Diamondback Terrapin Research

Kiawah Island, South Carolina

Diamondback terrapins are North America's only exclusively estuarine turtle. They inhabit tidal creeks of the Eastern and Gulf Coasts where they have experienced range-wide declines due to a variety of activities associated with coastal development. Historically, this species was overharvested, but today, terrapin populations have experienced declines from the development of nesting beaches, road mortality, and accidental drowning in blue crab fisheries equipment. Consequently, diamondback terrapins have received international attention from conservation organizations and have been identified as a priority species throughout their range.

Since 1998, the Davidson College Herpetology Lab has collected data on a population of diamondback terrapins on Kiawah Island, South Carolina. Initiated by Whit Gibbons (UGA's Savannah River Ecology Lab) in 1983, this long-term capture-mark-recapture study has documented a significant decline and even local extirpation from the first creek ever sampled by Whit Gibbons and his children. Our work at Kiawah Island continues to seek to understand the causes behind this decline in efforts to reverse this trend. We also seek to use this long-term data in addition to new data collection to understand more about the basic ecology of diamondback terrapins.

Current Projects

The role of bait and bycatch reduction device orientation on blue crab and diamondback terrapin catch. – Rebecca McKee, Kristen Cecala, Mike Dorcas, Whit Gibbons, Kelly Thorvalson

Mercury concentrations in diamondback terrapins (Malaclemys terrapin) from coastal South Carolina. – Thomas Rainwater, Kiefer Hazard, Matthew Chumchal, Louis Guillette Jr., Whit Gibbons, Mike Dorcas

Effects of environmental temperature variation on body temperatures and habitat use in free-ranging diamondback terrapins (Malaclemys terrapin). – Chance Ruder, Tia Akins, Steve Price, Leigh Anne Harden, Whit Gibbons, Mike Dorcas

Creek-specific variation in survivorship and recruitment of Malaclemys terrapin over three decades. – Lynea Witczak, Jackie Guzy, Steve Price, Whit Gibbons, Mike Dorcas


Kern, M. M., J. C. Guzy, J. E. Lovich, J. W. Gibbons, and M. E. Dorcas. In review. Factors causing deviation from optimal egg size theory in the diamondback terrapin (Malaclemys terrapin). Copeia.

Underwood, E. B., S. Bowers, J. C. Guzy, J. E. Lovich, C. A. Taylor, J. W. Gibbons, and M. E. Dorcas. In press. Sexual dimorphism and feeding ecology of diamondback terrapins (Malaclemys terrapin). Herpetologica.

Harden, L. A., S. E. Pittman, J. W. Gibbons, and M. E. Dorcas.2009. Development of a rapid assessment technique for diamondback terrapin (Malaclemys terrapin) populations using head-count surveys. Applied Herpetology 6:237-245. pdf

Cecala, K. K., J. W. Gibbons, and M. E. Dorcas. 2008. Ecological effects of major injuries in diamondback terrapins: Implications for conservation and management. Aquatic Conservation 18:421-427 pdf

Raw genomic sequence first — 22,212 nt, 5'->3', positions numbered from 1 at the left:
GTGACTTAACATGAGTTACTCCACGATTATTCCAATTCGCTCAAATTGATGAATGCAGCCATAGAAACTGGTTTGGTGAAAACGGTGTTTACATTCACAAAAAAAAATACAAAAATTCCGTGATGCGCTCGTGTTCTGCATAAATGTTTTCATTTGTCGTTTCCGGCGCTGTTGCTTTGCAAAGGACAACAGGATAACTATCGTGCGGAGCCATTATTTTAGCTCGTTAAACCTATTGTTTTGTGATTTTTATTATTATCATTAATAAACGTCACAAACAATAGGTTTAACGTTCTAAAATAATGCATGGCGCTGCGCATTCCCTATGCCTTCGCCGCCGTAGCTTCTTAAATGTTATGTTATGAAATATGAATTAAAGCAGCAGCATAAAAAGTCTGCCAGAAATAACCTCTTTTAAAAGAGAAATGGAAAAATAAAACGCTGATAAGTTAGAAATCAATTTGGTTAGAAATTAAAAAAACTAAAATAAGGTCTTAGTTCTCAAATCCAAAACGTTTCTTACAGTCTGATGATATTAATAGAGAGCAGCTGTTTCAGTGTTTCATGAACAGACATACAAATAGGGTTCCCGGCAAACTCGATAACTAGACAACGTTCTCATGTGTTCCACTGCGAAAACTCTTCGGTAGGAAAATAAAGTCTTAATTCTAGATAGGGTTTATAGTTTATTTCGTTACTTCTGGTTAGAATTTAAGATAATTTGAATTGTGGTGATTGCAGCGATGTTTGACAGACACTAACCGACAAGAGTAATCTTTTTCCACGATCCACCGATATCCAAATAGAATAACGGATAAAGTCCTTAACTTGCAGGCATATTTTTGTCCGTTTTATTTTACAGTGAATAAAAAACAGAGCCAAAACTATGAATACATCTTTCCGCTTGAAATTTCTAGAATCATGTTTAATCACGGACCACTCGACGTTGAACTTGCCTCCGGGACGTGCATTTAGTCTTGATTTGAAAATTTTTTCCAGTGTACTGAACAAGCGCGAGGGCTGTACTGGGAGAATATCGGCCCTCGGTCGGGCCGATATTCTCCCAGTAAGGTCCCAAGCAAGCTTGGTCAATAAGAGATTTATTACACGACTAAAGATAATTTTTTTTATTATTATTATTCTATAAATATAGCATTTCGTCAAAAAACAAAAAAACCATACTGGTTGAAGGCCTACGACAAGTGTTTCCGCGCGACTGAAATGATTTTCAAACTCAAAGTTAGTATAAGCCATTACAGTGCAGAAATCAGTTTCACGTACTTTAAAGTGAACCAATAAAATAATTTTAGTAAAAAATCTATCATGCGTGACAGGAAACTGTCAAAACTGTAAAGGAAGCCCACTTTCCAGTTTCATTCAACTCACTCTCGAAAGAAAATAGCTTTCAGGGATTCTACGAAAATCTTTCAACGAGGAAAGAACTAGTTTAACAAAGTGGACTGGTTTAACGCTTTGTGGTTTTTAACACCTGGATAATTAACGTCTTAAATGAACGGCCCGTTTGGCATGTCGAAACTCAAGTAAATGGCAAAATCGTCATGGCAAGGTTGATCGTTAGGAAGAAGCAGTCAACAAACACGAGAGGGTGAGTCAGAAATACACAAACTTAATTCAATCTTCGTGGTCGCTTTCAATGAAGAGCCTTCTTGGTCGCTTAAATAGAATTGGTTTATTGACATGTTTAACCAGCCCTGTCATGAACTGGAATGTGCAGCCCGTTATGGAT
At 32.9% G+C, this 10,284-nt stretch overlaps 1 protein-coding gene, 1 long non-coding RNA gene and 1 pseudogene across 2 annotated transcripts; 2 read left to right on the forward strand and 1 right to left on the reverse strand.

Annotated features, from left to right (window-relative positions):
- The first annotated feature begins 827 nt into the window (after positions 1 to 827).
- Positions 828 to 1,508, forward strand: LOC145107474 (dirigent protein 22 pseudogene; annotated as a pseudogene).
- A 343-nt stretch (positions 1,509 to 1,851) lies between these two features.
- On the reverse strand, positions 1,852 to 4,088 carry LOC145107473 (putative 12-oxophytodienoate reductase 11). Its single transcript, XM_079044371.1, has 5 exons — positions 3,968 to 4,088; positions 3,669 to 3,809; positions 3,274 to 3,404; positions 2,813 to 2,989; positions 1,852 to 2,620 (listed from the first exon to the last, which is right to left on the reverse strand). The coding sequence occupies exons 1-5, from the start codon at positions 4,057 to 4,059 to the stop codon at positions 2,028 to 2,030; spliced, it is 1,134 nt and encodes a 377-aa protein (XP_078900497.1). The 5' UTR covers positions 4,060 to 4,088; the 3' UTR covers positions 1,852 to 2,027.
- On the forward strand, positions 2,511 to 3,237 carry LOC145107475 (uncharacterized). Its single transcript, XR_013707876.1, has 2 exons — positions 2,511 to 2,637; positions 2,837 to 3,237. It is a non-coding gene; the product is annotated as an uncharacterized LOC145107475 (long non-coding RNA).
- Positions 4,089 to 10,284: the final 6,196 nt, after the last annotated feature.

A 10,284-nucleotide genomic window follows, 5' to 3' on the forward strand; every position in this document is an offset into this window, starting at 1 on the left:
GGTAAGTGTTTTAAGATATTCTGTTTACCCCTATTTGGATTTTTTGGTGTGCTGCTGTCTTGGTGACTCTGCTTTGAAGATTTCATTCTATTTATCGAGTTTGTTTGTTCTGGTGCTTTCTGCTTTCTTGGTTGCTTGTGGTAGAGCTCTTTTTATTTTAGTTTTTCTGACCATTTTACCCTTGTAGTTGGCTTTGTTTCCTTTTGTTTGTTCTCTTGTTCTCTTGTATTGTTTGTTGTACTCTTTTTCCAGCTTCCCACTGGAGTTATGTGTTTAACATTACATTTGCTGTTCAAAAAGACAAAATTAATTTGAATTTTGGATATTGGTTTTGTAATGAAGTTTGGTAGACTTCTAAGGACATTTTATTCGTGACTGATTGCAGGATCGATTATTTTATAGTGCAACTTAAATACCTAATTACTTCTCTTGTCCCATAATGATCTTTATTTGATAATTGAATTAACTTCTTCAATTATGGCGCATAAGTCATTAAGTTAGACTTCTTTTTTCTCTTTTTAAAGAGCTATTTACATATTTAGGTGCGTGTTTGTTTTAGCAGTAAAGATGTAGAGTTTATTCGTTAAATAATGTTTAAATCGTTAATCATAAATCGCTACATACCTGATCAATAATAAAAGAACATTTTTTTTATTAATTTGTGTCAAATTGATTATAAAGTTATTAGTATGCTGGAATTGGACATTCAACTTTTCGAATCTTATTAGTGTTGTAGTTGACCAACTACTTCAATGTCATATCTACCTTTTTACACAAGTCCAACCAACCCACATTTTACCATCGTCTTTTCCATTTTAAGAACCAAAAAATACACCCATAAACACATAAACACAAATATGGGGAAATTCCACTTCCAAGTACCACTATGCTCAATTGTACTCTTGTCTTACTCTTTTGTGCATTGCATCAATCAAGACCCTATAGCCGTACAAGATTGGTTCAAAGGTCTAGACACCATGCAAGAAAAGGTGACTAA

Harden, L. A., N. A. DiLuzio, J. W. Gibbons, and M. E. Dorcas. 2007. Spatial and thermal ecology of diamondback terrapins (Malaclemys terrapin) in a South Carolina salt marsh. Journal of the North Carolina Academy of Science 123: 154-162. pdf

Dorcas, M. E., J. D. Willson, and J. W. Gibbons. 2007. Crab trapping causes population decline and demographic changes in diamondback terrapins over two decades. Biological Conservation 137: 334-340. pdf

Gibbons, J. W., J. E. Lovich, A. D. Tucker, N. N. Fitzsimmons and J. L. Greene. 2001. Demographic and ecological factors affecting conservation and management of the Diamondback Terrapin (Malaclemys terrapin) in South Carolina. Chelonian Conservation and Biology. 4:66-74. pdf

Hoyle, M. E. and J. W. Gibbons. 2000. Use of marked population of diamondback terrapins (Malaclemys terrapin) to determine impacts of recreational crab pots. Chelonian Conservation and Biology 3:735-737. pdf

Lovich, J. E. and J. W. Gibbons. 1990. Age at maturity influences adult sex ratio in the turtle Malaclemys terrapin. Oikos 59:126-134. pdf

Lovich, J. E., A. D. Tucker, D. E. Kling, J. W. Gibbons, and T. D. Zimmerman. 1991. Behavior of hatchling Diamondback Terrapins (Malaclemys terrapin) released in a South Carolina salt marsh. Herpetological Review 22:81-83. pdf

Seigel, R. A. and J. W. Gibbons. 1995. Workshop on the ecology, status, and management of the diamondback terrapin (Malaclemys terrapin), Savannah River Ecology Laboratory, 2 August 1994: Final results and recommendations. Chelonian Conservation and Biology 1:240-243. pdf

Tucker, A. D., N. FitzSimmons and J. W. Gibbons.1995. Resource partitioning by the estuarine turtle, Malaclemys terrapin: trophic, spatial, and temporal foraging constraints. Herpetologica 51:167-181. pdf

Tucker, A. D., J. W. Gibbons and J. L. Greene. 2001. Estimates of adult survival and migration for diamondback terrapins: conservation insight from local extirpation within a metapopulation. Canadian Journal of Zoology 79:2199-2209. pdf

Tucker, A.D., S.R. Yeomans, and J.W. Gibbons. 1997. Shell strength of mud snails (Ilyanassa obsoleta) may deter foraging by diamondback terrapins (Malaclemys terrapin). American Midland Naturalist 138:224-229. pdf

Support and Acknowledgements

This website created by Leigh Anne Harden and Kristen Cecala.
Some photos taken by Jackie Guzy, J.D. Willson, Tom Luhring, and Cris Hagen.

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Questions? Contact Michael Dorcas